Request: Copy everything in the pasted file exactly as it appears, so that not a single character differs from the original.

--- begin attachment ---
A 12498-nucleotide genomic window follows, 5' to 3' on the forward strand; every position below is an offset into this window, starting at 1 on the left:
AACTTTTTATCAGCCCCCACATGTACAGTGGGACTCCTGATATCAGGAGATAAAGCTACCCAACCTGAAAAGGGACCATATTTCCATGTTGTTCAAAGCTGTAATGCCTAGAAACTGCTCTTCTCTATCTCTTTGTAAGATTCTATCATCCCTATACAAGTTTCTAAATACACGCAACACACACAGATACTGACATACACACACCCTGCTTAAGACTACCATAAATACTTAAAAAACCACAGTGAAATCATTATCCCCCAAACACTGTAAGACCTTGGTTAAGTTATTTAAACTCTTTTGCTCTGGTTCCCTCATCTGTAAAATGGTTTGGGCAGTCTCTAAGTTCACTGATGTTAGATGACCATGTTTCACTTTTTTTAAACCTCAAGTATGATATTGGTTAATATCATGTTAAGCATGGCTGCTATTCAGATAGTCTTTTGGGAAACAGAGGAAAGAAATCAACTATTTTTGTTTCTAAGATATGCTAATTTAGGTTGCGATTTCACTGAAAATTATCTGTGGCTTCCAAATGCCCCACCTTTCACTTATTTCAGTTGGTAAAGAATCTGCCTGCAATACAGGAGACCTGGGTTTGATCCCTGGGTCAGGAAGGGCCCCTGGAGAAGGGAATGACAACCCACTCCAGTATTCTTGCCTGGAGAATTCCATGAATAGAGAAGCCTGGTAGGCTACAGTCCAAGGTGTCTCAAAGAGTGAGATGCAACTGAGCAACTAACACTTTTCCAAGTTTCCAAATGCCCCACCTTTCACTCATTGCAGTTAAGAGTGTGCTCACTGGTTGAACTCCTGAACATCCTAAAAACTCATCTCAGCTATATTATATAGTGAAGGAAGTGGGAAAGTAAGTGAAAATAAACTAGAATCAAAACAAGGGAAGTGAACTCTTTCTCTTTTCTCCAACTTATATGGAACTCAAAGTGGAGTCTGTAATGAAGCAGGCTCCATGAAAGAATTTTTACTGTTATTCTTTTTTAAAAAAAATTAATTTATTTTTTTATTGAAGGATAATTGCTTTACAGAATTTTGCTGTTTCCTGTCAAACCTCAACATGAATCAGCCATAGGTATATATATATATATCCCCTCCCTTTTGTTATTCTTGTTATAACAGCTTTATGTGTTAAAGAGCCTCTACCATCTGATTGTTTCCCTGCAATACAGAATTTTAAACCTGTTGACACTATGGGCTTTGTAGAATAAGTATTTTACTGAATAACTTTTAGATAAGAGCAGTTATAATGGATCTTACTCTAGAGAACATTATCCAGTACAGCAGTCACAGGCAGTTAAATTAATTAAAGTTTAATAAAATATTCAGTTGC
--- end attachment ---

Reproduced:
A 12498-nucleotide genomic window follows, 5' to 3' on the forward strand; every position below is an offset into this window, starting at 1 on the left:
AACTTTTTATCAGCCCCCACATGTACAGTGGGACTCCTGATATCAGGAGATAAAGCTACCCAACCTGAAAAGGGACCATATTTCCATGTTGTTCAAAGCTGTAATGCCTAGAAACTGCTCTTCTCTATCTCTTTGTAAGATTCTATCATCCCTATACAAGTTTCTAAATACACGCAACACACACAGATACTGACATACACACACCCTGCTTAAGACTACCATAAATACTTAAAAAACCACAGTGAAATCATTATCCCCCAAACACTGTAAGACCTTGGTTAAGTTATTTAAACTCTTTTGCTCTGGTTCCCTCATCTGTAAAATGGTTTGGGCAGTCTCTAAGTTCACTGATGTTAGATGACCATGTTTCACTTTTTTTAAACCTCAAGTATGATATTGGTTAATATCATGTTAAGCATGGCTGCTATTCAGATAGTCTTTTGGGAAACAGAGGAAAGAAATCAACTATTTTTGTTTCTAAGATATGCTAATTTAGGTTGCGATTTCACTGAAAATTATCTGTGGCTTCCAAATGCCCCACCTTTCACTTATTTCAGTTGGTAAAGAATCTGCCTGCAATACAGGAGACCTGGGTTTGATCCCTGGGTCAGGAAGGGCCCCTGGAGAAGGGAATGACAACCCACTCCAGTATTCTTGCCTGGAGAATTCCATGAATAGAGAAGCCTGGTAGGCTACAGTCCAAGGTGTCTCAAAGAGTGAGATGCAACTGAGCAACTAACACTTTTCCAAGTTTCCAAATGCCCCACCTTTCACTCATTGCAGTTAAGAGTGTGCTCACTGGTTGAACTCCTGAACATCCTAAAAACTCATCTCAGCTATATTATATAGTGAAGGAAGTGGGAAAGTAAGTGAAAATAAACTAGAATCAAAACAAGGGAAGTGAACTCTTTCTCTTTTCTCCAACTTATATGGAACTCAAAGTGGAGTCTGTAATGAAGCAGGCTCCATGAAAGAATTTTTACTGTTATTCTTTTTTAAAAAAAATTAATTTATTTTTTTATTGAAGGATAATTGCTTTACAGAATTTTGCTGTTTCCTGTCAAACCTCAACATGAATCAGCCATAGGTATATATATATATATCCCCTCCCTTTTGTTATTCTTGTTATAACAGCTTTATGTGTTAAAGAGCCTCTACCATCTGATTGTTTCCCTGCAATACAGAATTTTAAACCTGTTGACACTATGGGCTTTGTAGAATAAGTATTTTACTGAATAACTTTTAGATAAGAGCAGTTATAATGGATCTTACTCTAGAGAACATTATCCAGTACAGCAGTCACAGGCAGTTAAATTAATTAAAGTTTAATAAAATATTCAGTTGC